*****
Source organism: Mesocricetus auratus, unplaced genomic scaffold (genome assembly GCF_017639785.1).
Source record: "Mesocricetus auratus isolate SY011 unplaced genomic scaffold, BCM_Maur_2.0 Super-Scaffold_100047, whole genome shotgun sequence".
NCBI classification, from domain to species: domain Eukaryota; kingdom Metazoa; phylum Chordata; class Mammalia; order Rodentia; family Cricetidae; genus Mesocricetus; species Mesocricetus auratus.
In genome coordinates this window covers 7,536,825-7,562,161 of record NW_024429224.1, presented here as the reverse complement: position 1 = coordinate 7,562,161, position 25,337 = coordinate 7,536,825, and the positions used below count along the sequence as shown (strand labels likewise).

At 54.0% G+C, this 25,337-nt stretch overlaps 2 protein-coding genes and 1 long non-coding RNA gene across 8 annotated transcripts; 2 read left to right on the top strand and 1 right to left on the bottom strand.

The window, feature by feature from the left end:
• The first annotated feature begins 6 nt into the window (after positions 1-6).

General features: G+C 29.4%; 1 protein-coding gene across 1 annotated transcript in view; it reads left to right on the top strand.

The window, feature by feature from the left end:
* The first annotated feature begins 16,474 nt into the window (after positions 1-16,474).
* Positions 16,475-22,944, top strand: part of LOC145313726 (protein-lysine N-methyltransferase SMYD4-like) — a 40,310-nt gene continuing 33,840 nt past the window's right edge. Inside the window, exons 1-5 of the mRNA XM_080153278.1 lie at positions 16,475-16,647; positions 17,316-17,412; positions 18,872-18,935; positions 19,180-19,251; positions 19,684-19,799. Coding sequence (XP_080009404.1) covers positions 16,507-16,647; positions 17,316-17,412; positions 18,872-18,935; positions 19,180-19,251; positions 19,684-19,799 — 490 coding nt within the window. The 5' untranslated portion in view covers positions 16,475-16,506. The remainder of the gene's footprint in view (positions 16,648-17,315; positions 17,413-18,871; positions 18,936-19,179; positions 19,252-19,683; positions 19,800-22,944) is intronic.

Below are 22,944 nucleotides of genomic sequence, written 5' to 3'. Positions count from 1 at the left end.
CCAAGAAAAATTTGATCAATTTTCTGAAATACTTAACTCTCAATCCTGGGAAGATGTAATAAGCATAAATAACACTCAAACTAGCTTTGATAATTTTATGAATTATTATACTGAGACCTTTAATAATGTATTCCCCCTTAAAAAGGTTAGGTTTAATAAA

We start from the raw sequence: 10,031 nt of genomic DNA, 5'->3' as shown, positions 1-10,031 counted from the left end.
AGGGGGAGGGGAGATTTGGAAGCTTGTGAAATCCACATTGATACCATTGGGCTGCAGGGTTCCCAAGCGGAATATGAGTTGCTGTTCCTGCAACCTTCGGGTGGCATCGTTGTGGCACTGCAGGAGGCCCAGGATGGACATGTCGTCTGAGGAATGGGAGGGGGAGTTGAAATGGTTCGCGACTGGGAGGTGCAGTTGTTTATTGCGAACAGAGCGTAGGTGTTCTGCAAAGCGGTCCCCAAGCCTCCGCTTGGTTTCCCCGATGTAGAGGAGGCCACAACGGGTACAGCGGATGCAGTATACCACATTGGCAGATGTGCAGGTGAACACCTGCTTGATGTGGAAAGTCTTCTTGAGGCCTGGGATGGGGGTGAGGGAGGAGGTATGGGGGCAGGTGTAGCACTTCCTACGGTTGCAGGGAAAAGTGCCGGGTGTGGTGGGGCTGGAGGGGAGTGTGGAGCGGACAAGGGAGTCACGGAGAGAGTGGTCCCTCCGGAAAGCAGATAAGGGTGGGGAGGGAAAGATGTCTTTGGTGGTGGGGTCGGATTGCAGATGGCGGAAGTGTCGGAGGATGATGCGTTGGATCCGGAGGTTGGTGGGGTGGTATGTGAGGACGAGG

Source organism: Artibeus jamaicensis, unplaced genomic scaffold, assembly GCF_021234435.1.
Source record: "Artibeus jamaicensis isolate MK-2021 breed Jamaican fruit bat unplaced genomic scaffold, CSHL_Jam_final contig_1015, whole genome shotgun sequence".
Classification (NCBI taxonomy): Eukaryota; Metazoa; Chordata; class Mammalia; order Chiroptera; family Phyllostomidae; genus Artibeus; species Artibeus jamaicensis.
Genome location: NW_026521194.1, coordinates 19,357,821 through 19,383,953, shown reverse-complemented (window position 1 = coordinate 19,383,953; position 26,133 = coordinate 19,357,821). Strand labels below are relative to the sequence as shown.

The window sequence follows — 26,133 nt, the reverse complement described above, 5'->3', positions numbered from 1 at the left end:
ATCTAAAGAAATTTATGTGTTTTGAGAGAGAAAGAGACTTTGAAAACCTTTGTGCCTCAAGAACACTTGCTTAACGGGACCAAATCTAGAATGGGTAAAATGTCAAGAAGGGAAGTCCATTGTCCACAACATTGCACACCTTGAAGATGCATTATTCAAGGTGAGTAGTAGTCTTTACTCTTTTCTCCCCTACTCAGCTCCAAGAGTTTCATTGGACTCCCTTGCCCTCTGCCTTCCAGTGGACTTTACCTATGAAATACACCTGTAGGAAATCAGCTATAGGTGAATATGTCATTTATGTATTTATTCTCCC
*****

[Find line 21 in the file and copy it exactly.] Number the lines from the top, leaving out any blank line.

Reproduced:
ATCTAAAGAAATTTATGTGTTTTGAGAGAGAAAGAGACTTTGAAAACCTTTGTGCCTCAAGAACACTTGCTTAACGGGACCAAATCTAGAATGGGTAAAATGTCAAGAAGGGAAGTCCATTGTCCACAACATTGCACACCTTGAAGATGCATTATTCAAGGTGAGTAGTAGTCTTTACTCTTTTCTCCCCTACTCAGCTCCAAGAGTTTCATTGGACTCCCTTGCCCTCTGCCTTCCAGTGGACTTTACCTATGAAATACACCTGTAGGAAATCAGCTATAGGTGAATATGTCATTTATGTATTTATTCTCCC